I regularly shop at one of the members-only-stores in Gwinnett County. The maze of aisles contains items I never knew that I absolutely had to have. Everyone needs a 20 pound bag of white rice and a 12 count case of cough medicine in the pantry.

In case of an ice storm or zombie uprising, gather at my house. We’re stocked for any apocalypse.

The club store posts a clerk at the exit to crosscheck the buggy’s contents against the receipt’s items. I worked retail during high school and college, so I understand the need for inventory control. Yet and still, I always feel vaguely guilty about some indeterminate trespass during the process.

For incomprehensible reasons, the store’s supervisors often assign M to guard the door. He may rank as one of the most inhospitable store clerks I’ve ever encountered. I would say he’s the Eeyore of the retail world, but it would be a disservice to the rainy-day grey donkey of the Hundred Acre Wood.

M always wears a frown. I’ve heard him speak in monosyllables, but most of our encounters occur in silence. He tugs the receipt out of my hand, carefully counts the buggy’s items, and then dismissively waves me out the door.

Love me, hate me, but don’t ignore me.

On several occasions after completing the checkout process, I have stepped into his personal space, stared deep into his eyes, sweetly smiled, and said: “You have a REALLY nice day.” Then I hold position until he reluctantly grunts a reply.

I always shake my head in amazement at the store’s incompetent use of their human resources. Greeters by definition ought to GREET people. Put someone with the gift of gab at the door. Assign M somewhere in the back where he never sees another living being.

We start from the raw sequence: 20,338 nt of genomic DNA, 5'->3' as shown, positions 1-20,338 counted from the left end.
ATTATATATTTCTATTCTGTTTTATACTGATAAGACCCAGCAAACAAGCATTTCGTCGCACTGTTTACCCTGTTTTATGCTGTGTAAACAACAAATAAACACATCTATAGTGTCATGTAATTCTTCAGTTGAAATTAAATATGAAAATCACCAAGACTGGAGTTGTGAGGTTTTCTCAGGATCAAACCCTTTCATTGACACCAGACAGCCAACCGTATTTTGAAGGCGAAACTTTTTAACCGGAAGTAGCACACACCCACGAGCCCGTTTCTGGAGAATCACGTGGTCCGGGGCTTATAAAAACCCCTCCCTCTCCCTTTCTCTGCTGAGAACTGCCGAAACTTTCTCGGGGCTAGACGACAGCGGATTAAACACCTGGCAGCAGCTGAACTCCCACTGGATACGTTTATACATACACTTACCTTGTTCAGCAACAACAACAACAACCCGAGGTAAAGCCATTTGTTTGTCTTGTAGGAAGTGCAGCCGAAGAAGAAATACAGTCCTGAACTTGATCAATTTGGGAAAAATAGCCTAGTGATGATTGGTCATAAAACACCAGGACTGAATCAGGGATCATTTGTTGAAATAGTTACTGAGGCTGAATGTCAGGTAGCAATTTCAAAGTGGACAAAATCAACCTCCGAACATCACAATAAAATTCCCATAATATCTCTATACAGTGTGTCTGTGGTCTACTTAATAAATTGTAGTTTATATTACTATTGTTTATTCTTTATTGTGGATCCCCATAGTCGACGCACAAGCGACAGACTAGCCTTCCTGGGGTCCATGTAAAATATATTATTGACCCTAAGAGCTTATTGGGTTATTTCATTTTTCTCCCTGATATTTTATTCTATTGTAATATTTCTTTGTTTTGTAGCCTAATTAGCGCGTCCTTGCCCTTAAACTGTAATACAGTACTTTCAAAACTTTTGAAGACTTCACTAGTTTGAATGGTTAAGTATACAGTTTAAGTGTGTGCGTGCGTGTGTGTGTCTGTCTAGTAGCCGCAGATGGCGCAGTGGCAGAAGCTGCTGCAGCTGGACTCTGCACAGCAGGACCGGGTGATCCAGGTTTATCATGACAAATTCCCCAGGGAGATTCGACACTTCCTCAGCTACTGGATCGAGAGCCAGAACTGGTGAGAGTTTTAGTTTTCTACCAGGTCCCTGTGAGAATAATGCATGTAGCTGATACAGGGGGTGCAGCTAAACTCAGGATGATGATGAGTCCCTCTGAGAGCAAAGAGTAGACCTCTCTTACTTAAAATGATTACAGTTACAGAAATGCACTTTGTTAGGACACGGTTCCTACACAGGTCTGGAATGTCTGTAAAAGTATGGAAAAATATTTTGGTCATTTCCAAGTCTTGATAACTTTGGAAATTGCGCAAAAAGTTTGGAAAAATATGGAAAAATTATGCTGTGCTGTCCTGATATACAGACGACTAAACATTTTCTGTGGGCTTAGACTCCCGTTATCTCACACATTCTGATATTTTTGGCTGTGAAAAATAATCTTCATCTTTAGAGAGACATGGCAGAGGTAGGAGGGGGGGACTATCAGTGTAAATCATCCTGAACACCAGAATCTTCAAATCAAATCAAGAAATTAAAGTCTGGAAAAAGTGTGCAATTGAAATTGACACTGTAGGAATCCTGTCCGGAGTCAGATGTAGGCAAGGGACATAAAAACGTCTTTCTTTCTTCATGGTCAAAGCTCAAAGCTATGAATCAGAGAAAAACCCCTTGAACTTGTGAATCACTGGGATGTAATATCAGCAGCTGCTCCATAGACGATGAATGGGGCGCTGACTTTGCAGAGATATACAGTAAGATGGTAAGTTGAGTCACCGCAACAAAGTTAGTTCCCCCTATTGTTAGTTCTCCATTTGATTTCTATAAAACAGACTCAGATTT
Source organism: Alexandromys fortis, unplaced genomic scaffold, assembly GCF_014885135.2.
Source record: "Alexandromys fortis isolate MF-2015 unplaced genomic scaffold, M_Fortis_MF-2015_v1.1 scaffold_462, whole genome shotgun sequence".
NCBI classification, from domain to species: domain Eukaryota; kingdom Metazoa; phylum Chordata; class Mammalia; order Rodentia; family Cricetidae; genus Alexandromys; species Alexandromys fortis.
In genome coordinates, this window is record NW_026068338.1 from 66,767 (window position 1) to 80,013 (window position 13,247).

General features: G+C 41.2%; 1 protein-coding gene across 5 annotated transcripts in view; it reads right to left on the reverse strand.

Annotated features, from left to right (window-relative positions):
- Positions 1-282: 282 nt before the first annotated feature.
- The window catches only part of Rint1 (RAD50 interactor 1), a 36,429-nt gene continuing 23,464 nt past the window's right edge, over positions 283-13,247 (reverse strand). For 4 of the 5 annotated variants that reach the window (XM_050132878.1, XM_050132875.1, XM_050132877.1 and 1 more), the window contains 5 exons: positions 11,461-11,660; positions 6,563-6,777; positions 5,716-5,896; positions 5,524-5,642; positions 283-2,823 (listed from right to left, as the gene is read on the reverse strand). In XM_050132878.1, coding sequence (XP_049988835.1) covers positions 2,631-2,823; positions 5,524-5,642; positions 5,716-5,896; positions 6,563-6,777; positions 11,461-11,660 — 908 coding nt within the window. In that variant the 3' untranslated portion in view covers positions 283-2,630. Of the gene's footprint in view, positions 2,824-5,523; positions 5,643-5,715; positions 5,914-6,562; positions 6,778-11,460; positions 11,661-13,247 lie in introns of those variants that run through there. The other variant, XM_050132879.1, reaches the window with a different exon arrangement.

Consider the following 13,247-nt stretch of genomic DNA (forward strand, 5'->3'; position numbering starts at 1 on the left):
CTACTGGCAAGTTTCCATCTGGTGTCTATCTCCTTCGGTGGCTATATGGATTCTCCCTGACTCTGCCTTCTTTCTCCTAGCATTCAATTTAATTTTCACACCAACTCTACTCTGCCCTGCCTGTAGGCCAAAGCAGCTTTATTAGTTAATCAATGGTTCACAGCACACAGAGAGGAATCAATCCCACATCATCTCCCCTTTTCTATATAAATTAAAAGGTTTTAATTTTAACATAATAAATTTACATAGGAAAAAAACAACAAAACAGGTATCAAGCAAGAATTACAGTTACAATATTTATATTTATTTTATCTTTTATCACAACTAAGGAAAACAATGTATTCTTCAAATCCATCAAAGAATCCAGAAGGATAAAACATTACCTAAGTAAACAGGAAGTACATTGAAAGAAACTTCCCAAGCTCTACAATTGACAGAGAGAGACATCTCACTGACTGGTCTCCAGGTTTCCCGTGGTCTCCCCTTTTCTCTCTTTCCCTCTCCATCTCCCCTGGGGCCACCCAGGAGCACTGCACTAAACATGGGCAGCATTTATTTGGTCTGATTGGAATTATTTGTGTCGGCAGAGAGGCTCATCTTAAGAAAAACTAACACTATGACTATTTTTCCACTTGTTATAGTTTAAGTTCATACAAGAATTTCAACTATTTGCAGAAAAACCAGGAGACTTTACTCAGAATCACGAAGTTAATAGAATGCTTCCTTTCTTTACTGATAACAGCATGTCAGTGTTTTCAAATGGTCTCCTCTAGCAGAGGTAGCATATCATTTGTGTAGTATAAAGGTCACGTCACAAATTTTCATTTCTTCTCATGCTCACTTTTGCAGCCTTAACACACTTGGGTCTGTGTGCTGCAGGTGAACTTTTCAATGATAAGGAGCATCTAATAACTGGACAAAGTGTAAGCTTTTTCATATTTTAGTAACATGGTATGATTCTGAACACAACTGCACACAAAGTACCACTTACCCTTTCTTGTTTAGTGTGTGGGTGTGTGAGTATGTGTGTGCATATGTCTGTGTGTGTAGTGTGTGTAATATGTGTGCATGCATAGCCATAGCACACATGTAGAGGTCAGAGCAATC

After each encounter, I also find myself wondering how well the church handles hospitality with our customers. It takes courage to visit a new church for the first time. Longtime members forget how uncomfortable the experience can be. Thankfully, it only takes a few people practicing radical hospitality to make a guest feel right at home.

hospitalityGranted, the Holy Spirit graces some people with the spiritual gift of hospitality. However, we can all act hospitably to others. Greet strangers rather than friends. Join someone at a table sitting alone. Instead of giving directions, walk with someone to their destination. Take the initiative to exchange introductions. Brag to visitors about the articulate and handsome senior pastor.

I go back to the box store each week because the great deals outweigh M’s lack of hospitality. However, everyone won’t give the church a second chance. The good news is it only takes one congregation member to make a positive difference in a guest’s life.

Be the one.

3 thoughts on “Hospitality

  1. We have a wonderful greeter at the door for 8am service she always makes you feel welcome. I have seen people take visitors to there destinations. It is not hard to brag on our handsome senior pastor


  2. When I first started attending FUMC back in 2011, I sat in the back left section facing the alter every week for a month and no one asked me my name or said hello (other than the standard greet your neighbor). If I didn’t have the personality to go “get involved” and join a Sunday School class, I most likely would not have come back again! Remember to look around after service each week and extend that radical hospitality to any new faces. It makes a difference!


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